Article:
Aberdeen could crash & burn

With Homecoming less than two weeks away, the parties involved in keeping the weekend’s damage to a minimum are still scrambling to solidify plans to keep the weekend from escalating in the mayhem of Homecoming 2005. Tonight, city councillors vote on whether to close Aberdeen Street for next Saturday night.

Street closure legalizes the actual gathering of students on the street and blocks cars from access. If the street remains open, said Kingston resident and Queen’s alumnus Vinni Rebelo, many of the volunteers fear police-student confrontations will jeopardize their team’s safety.

Some councillors who are sitting on the fence on this issue contend that by closing the street, the city is condoning the party. But what should supersede that concern is the safety of those in and around the Ghetto, which will be threatened if police spend the night shoving partiers off the street.

Last year, the city, the University, police, residents and the AMS collaborated to prepare for Homecoming. So far this year, however, there seems to be disunity amongst these groups. The AMS in particular has offered very little insight into what precautions they’re taking for the notoriously raucous weekend, perhaps because they’re assuming that last year’s relative calm will simply repeat itself. Given the short-term memory of the student body and the mythology that has built up since Homecoming 2005, this assumption is both foolish and dangerous.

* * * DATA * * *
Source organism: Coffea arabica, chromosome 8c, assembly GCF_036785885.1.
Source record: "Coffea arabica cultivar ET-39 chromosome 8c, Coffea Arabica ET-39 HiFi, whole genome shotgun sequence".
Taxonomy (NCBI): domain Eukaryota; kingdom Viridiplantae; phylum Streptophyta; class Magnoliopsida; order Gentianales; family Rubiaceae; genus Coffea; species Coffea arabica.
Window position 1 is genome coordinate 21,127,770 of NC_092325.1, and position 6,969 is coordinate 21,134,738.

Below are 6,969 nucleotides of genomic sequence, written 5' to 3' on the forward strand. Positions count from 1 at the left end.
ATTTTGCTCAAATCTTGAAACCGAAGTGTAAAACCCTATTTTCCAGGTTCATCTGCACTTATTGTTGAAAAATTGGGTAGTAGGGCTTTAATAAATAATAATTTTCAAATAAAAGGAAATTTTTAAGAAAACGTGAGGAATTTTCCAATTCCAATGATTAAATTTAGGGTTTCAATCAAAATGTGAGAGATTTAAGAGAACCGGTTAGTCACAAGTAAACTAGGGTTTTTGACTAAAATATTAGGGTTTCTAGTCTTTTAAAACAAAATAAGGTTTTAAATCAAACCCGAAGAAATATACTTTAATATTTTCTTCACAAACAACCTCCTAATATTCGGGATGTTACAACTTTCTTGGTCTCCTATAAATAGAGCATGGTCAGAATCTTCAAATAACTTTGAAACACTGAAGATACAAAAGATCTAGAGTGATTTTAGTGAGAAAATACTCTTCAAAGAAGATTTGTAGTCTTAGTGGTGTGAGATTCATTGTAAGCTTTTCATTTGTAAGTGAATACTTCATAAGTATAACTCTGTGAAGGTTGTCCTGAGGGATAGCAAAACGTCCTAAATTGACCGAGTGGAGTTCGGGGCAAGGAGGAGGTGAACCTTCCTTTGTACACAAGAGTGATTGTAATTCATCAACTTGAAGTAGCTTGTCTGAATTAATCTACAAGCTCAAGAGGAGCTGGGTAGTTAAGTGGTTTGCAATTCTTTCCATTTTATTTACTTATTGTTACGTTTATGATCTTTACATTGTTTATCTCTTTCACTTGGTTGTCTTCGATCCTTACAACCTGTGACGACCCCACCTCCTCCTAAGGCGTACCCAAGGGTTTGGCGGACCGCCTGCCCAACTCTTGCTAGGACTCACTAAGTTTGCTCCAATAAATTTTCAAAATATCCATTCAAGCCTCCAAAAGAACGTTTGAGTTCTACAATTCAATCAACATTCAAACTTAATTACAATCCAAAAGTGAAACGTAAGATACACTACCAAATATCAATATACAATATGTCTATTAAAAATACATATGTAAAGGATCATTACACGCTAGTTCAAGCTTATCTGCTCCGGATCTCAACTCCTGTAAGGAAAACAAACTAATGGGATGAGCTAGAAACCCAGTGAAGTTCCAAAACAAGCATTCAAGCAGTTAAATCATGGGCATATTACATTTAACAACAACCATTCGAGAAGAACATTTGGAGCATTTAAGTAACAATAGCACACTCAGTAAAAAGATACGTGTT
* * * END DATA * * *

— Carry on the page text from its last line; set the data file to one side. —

The Aberdeen Street volunteers need to work alongside the city to ensure their own safety. Volunteers last year made a vital contribution to the night’s relaxed tone by handing out plastic cups to reduce the amount of broken glass on Aberdeen Street and the surrounding area. If the street stays open and the volunteers stay clear, not only will the number of injuries from glass and debris skyrocket, but the ability of paramedics to access those in need of help will be hindered.

Those preparing for the weekend seem to have adopted a laissez-faire attitude towards the whole thing; it’s as though they’re collectively crossing their fingers that the near-riot of 2005 remains a fresh warning in the minds of the students.

Anyone observing the build up to Homecoming 2007 can see the problems next weekend will bring. We have to prepare for those problems now or else prepare for the weekend to crash and burn.

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